Google Camera Captures Images of Campus

 

Whether you’re a new student learning to navigate the University of Connecticut’s main campus or an alum reminiscing about strolling around Storrs, you’ll soon be able to pull up images of UConn on Google’s Street View service.

A Google Maps team has been on campus since Wednesday, using a specially equipped car and a tricycle-like vehicle to capture images of UConn’s buildings, intersections, campus landmarks, and other features.

A Google employee takes photos with a tricycle-mounted camera apparatus to improve the Google Street View maps of campus. (Peter Morenus/UConn Photo)

A Google employee takes photos with a tricycle-mounted camera apparatus to improve the Google Street View maps of campus. (Peter Morenus/UConn Photo)

The work is expected to continue through Friday or Saturday, and the team may return for a short stop during the week of Aug. 27 if inclement weather delays its progress this week.

Google officials say the images will be ready for viewing in late fall or early winter on their Street View service.

Google is collecting some of its footage on the main and Depot campuses by using its specially equipped Hyundai Sonata, but uses its 500-pound “Trike” bicycle for many streets and other places like Fairfield Way where vehicles are prohibited.

Google also has a smaller device on a trolley that can capture interior shots of buildings – though it’s not doing that work at UConn this week – and even has a tricked-out snowmobile for images on ski slopes and other hard-to-reach chilly spots.

The tricycle’s mast-mounted cameras or those in the car capture images that are matched to their specific location through the use of sensors and a global positioning device.

The images are later “stitched” together, to create a continuous 360-degree panorama for the viewer. Google says the process also provides data it can use in its Google Earth service to create what it calls “an immersive experience.”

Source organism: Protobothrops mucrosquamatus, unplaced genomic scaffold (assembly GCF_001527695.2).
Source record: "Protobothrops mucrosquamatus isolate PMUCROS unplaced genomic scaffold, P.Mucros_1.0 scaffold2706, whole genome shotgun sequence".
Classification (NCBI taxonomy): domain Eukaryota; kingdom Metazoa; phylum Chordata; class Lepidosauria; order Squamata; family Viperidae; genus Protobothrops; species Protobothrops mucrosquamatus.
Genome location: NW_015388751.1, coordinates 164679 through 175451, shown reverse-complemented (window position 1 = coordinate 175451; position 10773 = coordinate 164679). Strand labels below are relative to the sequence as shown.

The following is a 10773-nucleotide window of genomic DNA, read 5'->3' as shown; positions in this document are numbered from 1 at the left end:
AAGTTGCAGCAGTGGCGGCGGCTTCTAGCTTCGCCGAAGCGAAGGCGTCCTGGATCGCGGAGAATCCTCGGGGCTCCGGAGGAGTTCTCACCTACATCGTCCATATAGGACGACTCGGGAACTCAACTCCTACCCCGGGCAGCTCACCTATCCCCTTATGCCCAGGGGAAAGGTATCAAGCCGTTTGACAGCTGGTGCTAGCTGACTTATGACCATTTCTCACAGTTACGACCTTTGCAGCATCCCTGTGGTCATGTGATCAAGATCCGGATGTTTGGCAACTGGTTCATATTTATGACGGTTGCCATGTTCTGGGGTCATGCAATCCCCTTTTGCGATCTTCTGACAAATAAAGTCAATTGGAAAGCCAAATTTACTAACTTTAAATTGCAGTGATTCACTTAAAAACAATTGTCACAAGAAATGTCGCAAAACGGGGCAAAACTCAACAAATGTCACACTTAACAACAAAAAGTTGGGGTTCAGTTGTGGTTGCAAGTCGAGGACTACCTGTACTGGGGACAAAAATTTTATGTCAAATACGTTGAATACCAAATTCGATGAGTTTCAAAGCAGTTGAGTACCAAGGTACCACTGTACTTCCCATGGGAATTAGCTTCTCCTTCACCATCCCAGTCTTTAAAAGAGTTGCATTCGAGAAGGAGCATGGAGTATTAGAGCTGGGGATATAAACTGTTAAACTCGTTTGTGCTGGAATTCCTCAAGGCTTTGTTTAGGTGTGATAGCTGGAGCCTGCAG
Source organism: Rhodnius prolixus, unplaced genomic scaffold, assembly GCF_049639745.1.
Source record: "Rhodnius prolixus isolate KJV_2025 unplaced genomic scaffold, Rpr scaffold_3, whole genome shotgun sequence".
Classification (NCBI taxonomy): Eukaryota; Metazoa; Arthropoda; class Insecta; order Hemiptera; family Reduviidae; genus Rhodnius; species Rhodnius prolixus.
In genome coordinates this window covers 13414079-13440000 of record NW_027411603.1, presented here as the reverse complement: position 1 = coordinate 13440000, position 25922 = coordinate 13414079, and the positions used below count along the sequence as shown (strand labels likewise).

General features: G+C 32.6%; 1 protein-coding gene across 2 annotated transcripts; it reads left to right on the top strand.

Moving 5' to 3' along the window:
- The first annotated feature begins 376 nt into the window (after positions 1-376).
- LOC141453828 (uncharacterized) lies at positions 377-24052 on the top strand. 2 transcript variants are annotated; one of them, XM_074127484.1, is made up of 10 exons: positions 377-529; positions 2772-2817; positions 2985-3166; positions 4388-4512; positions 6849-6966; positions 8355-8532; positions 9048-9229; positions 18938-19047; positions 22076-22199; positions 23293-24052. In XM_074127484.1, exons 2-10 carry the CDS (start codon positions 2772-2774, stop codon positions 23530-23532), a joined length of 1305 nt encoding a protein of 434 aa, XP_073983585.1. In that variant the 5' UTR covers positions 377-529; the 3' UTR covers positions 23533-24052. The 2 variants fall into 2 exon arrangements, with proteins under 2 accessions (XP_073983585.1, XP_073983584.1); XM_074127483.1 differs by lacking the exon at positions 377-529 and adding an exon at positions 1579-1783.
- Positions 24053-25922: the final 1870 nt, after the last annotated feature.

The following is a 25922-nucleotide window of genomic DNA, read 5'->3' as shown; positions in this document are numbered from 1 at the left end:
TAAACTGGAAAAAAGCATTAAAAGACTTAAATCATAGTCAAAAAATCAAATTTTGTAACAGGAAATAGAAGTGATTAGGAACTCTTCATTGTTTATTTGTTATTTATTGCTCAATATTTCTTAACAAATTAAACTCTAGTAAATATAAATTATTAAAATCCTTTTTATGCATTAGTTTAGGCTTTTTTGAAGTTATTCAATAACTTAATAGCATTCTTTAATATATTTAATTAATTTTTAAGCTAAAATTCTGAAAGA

A Google employee takes photos with a tricycle-mounted camera apparatus to improve the Google Street View maps of campus. (Peter Morenus/UConn Photo)A few areas on the periphery of the Storrs campus can already be viewed on Google Street View maps, but the current project will be the first time that the new Storrs Center and its various buildings will be mapped for the service.

Richard Craig, Google Maps’ Street View operations leader for the eastern half of the U.S., says they expect the UConn images to be online and visible before the end of the calendar year, and will inform UConn when it’s imminent.

For a UConn alum looking up his or her old residence hall or reminiscing about the Homer Babbidge Library, a few clicks on a computer mouse will take them to a map. They can then get a 360-degree view of the surroundings as they appeared on the day that Google’s tricycle or car passed by this week.

A Google employee takes photos with a tricycle-mounted camera apparatus to improve the Google Street View maps of campus. (Peter Morenus/UConn Photo)

Google also has some good news for any camera-shy passersby who happened to be around at the time the images were captured: The map specialists blur out individual faces and identifying details such as license plates.

The exterior of the UConn-Stamford campus building is already on Google Street View maps from an earlier project in that city. Some areas also have been mapped that are adjacent to the University’s other campuses statewide, though not the UConn properties themselves.

Google has been building a gallery of its views of several university campuses in the U.S. and elsewhere, along with other collections of world wonders such as Stonehenge – also captured with use of the Trike – and the interiors of noteworthy museums and other landmarks.

A Google employee takes photos with a tricycle-mounted camera apparatus to improve the Google Street View maps of campus. (Peter Morenus/UConn Photo)The Google car and Trike have been drawing curious stares during their UConn visit.

Chaoran Wang and Jing Jin, who are both first-year graduate students from China, were so amused to see the vehicle Thursday that Wang pulled out her cellphone and snapped a picture just as the Trike rider passed behind Jin.

Neither of their families has been to UConn, and Wang and Jin are both learning their way around, too. Once the Google Maps Street View images are online this winter, their families will be able to check out the sights at Storrs without leaving their homes half a world away.